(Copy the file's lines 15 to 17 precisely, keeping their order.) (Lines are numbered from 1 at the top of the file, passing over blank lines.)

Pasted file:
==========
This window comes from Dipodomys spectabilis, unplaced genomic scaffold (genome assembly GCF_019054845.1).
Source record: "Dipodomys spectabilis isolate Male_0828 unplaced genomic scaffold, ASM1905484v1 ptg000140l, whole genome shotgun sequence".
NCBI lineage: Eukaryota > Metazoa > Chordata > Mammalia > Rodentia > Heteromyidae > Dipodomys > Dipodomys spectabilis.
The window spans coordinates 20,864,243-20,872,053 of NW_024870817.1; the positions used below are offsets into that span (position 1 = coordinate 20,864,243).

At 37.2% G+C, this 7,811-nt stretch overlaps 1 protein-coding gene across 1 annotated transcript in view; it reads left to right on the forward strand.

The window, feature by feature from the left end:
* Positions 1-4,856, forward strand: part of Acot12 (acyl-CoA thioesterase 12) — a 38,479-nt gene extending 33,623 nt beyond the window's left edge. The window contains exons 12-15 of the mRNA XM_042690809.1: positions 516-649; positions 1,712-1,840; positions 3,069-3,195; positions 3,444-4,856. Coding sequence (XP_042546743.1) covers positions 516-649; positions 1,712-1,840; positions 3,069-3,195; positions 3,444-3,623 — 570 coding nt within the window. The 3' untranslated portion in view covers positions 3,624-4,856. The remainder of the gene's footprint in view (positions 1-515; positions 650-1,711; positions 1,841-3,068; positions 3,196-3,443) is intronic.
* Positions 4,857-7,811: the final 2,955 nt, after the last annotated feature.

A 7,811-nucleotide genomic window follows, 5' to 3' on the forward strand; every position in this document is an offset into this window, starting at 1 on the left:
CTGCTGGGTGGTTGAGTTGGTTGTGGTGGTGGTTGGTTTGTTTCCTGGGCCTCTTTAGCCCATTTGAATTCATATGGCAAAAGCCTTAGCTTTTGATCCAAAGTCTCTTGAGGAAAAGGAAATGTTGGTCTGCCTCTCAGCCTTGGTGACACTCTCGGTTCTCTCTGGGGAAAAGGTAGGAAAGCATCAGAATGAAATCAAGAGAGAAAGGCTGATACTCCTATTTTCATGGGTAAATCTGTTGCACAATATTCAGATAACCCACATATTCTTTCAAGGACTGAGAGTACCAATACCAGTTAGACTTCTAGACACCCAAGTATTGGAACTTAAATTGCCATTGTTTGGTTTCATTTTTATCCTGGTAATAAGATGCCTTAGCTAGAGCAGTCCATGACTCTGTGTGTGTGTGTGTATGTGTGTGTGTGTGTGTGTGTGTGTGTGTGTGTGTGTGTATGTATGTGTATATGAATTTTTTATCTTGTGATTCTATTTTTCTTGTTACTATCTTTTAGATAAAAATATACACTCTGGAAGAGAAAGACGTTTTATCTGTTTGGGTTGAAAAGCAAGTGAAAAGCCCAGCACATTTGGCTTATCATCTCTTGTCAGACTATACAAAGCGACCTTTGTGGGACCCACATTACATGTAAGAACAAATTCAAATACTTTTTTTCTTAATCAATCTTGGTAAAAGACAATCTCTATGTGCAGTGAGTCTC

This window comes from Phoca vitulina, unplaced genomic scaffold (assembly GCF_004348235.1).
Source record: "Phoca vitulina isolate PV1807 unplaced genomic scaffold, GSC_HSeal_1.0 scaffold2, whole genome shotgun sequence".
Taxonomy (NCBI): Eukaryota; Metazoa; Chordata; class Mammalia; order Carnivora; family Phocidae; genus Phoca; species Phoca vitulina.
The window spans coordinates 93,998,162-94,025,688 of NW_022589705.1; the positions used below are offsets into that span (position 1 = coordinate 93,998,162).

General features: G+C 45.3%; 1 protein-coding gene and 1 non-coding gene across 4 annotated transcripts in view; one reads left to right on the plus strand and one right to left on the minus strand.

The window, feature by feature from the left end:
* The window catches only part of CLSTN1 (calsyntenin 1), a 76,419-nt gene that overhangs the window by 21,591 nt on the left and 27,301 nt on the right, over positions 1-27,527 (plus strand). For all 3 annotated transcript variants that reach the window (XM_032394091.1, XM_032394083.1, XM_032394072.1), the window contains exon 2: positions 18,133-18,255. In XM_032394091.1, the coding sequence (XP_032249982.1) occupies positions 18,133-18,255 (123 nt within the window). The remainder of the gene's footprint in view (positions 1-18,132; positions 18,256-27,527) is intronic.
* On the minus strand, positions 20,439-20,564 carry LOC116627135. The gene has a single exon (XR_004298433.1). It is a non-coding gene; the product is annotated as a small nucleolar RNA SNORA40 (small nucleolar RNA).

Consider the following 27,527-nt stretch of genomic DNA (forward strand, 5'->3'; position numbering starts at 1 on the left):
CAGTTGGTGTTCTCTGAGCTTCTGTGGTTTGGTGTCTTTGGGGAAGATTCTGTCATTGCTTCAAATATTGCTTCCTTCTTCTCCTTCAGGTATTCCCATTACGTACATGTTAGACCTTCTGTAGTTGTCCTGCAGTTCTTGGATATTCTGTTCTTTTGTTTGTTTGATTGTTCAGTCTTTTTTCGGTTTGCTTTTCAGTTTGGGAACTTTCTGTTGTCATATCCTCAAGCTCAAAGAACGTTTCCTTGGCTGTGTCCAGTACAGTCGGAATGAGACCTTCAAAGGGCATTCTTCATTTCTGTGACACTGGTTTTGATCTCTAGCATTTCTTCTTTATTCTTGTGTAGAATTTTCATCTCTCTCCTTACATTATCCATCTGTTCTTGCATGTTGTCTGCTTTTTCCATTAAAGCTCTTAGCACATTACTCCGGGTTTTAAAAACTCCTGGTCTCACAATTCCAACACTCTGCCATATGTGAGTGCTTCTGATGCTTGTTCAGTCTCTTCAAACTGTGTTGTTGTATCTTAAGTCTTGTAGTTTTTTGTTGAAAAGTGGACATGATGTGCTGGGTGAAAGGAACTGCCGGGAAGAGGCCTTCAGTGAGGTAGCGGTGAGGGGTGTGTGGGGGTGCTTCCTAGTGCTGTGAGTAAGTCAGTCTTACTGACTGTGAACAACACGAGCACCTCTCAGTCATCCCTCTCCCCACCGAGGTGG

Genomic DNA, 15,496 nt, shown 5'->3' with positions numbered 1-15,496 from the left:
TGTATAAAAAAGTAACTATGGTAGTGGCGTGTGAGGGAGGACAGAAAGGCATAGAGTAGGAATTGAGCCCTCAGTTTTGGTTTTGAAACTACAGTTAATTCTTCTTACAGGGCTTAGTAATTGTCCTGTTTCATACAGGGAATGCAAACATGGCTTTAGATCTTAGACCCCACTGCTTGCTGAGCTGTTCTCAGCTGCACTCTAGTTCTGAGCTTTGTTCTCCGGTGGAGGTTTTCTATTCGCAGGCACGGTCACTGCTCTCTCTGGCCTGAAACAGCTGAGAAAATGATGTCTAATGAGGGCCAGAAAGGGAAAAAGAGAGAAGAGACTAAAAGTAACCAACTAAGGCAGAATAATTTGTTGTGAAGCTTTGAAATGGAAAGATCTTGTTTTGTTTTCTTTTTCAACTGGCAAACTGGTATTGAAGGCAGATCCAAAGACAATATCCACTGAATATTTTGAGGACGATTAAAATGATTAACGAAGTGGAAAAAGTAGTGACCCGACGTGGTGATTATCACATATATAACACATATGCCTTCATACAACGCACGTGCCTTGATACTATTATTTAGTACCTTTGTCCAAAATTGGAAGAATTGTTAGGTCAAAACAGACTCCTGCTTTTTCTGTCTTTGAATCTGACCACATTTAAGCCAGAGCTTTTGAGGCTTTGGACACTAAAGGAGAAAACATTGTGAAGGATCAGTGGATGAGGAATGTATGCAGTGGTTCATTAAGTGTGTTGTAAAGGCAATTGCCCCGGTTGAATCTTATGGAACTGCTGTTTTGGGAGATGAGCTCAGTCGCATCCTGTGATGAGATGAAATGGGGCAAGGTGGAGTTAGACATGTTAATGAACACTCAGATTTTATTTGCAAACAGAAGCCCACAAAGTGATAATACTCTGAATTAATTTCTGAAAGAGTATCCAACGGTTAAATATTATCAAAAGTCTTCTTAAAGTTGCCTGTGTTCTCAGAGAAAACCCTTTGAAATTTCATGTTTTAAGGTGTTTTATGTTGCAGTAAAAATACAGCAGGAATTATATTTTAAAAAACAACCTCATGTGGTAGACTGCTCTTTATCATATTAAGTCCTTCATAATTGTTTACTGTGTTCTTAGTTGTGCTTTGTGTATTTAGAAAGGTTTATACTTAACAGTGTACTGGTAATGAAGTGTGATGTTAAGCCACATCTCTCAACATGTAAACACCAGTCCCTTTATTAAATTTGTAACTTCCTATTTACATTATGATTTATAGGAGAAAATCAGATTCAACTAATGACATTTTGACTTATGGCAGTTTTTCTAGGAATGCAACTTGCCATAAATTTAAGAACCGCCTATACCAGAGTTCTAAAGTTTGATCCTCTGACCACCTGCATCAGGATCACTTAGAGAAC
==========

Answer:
General features: G+C 45.3%; 1 protein-coding gene and 1 non-coding gene across 4 annotated transcripts in view; one reads left to right on the plus strand and one right to left on the minus strand.

The window, feature by feature from the left end:
* The window catches only part of CLSTN1 (calsyntenin 1), a 76,419-nt gene that overhangs the window by 21,591 nt on the left and 27,301 nt on the right, over positions 1-27,527 (plus strand). For all 3 annotated transcript variants that reach the window (XM_032394091.1, XM_032394083.1, XM_032394072.1), the window contains exon 2: positions 18,133-18,255. In XM_032394091.1, the coding sequence (XP_032249982.1) occupies positions 18,133-18,255 (123 nt within the window). The remainder of the gene's footprint in view (positions 1-18,132; positions 18,256-27,527) is intronic.